- Higher Education
- K-12 Education
A new study of states’ ESEA waiver plans reveals that some states are side-stepping graduation rate requirements by reporting the data, but not including it in their accountability systems.
As a result, according to the Alliance for Excellent Education, many of the ESEA waivers granted by the Department of Education contradict the 2008 graduation rate regulationContinue Reading »
What will it take to create a system of schools that prepare all children to thrive and succeed in this century? This question is at the heart of the U.S. Department of Education’s very recent report, For Each and Every Child: A Strategy for Education Equity and Excellence. Directed by Congress in 2010, the department called together a distinguished 27- member commission to recommend polices toContinue Reading »
The fallout from last week’s news that Washington and Wisconsin can join 24 other states with flexibility from NCLB has centered on the New York Times’ front-page coverage and whether ESEA waivers represent A) sensible relief to states from an impossible task or B) an all-out retreat from school accountability, particularly for disadvantaged and underserved students.
State education offiContinue Reading »
We’re not all winners anymore. Last week, Iowa became the first state to be turned down by the U.S. Department of Education for an ESEA waiver. While the news is a blow for Iowans – and policymakers like Republican Gov. Terry Branstad, who supported the request – it really isn’t a surprise or a bold political statement from the Obama administration (Iowa is a swing stateContinue Reading »
Will student savings accounts encourage a switch to the college-track mindset?
Thursday, the U.S. Department of Education announced its plan to help disadvantaged students gain access to college through investing in a college savings account. Details of the new program were debated in a panel discussion at the New America Foundation. As part of the GEAR UP program, the College Savings AcContinue Reading »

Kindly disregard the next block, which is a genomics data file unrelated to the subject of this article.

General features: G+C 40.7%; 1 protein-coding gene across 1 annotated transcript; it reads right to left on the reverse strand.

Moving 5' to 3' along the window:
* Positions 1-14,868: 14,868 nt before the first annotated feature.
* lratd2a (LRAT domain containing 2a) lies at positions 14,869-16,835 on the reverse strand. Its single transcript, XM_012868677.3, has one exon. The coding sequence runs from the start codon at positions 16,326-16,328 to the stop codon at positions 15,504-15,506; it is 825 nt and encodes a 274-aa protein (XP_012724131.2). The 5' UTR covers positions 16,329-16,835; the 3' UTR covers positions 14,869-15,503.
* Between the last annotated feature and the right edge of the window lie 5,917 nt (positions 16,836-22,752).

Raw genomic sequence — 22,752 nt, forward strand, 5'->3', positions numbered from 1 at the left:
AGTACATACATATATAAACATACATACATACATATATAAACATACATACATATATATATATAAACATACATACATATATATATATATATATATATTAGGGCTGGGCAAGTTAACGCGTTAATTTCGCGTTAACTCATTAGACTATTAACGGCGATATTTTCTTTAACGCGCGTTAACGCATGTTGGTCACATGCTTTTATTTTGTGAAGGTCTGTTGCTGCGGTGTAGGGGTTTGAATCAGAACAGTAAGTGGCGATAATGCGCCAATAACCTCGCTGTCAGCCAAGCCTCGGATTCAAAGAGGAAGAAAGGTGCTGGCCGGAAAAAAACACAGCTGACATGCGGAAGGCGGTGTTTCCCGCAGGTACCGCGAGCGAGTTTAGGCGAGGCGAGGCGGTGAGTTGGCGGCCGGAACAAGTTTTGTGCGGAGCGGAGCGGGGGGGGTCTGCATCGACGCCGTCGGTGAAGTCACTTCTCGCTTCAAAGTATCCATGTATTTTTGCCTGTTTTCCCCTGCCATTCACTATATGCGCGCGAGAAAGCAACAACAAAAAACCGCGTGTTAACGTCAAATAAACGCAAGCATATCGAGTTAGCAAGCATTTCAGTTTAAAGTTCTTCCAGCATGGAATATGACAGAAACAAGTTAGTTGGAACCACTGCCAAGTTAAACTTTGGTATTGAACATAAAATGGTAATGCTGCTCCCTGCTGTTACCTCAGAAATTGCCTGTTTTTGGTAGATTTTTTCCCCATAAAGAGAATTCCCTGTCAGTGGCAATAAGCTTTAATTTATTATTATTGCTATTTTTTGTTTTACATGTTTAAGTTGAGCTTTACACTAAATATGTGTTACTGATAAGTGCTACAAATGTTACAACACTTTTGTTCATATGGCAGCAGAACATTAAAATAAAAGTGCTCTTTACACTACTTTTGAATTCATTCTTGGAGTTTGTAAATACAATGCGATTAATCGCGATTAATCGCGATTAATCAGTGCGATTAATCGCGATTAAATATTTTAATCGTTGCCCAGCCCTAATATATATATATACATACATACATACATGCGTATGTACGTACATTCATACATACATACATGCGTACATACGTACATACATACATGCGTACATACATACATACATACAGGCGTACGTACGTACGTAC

I just might have to pinch myself. One of my dreams for higher education looks like it is actually going to come true. On Wednesday, the Department of Education released an action plan to enhance postsecondary graduation rate data. If you’re not excited about this, you should be. For years, we’ve been using incomplete—woefully incomplete—completion data. And yet policymakers and researcContinue Reading »
I love a good headline. Yesterday DCist reported: ‘D.C. Schools’ Graduation Rate Falls, Officials Applaud.’ Was this a typo? An April Fools’ joke?
Nope. In 2010, 73 percent of DC’s high school graduates received their diploma within four yContinue Reading »
As we’ve reported, 26 states and the District of Columbia submitted applications before the second round ESEA waiver deadline on February 28. (Maine and New Hampshire decided it was better to turn their homework in late, while California has decided it deserves some special treatment.) Admittedly, it’s been taking us awhile to get through the 10,000 pages that landed on the Department of EducatContinue Reading »
Two weeks ago, the House Committee on Education and the Workforce reported out two of Chairman John Kline’s ESEA reauthorization bills, the Student Success Act and the Encouraging Innovation and Effective Teaching Act, on a party-line vote, 23-16. Democrats, led by Ranking Member George Miller, offered just two (unsuccessful) amendments, bothContinue Reading »
Did the lobbyists at the American Council on Education (ACE) sleep through the hearings that Sen. Tom Harkin of Iowa have held on the for-profit higher education industry over the past two years? Were they too busy snoozing to notice all of the scandals embroiling the sector that have exposed the wholesale failure of federal and state regulators and accreditors to safeguard the federal student Continue Reading »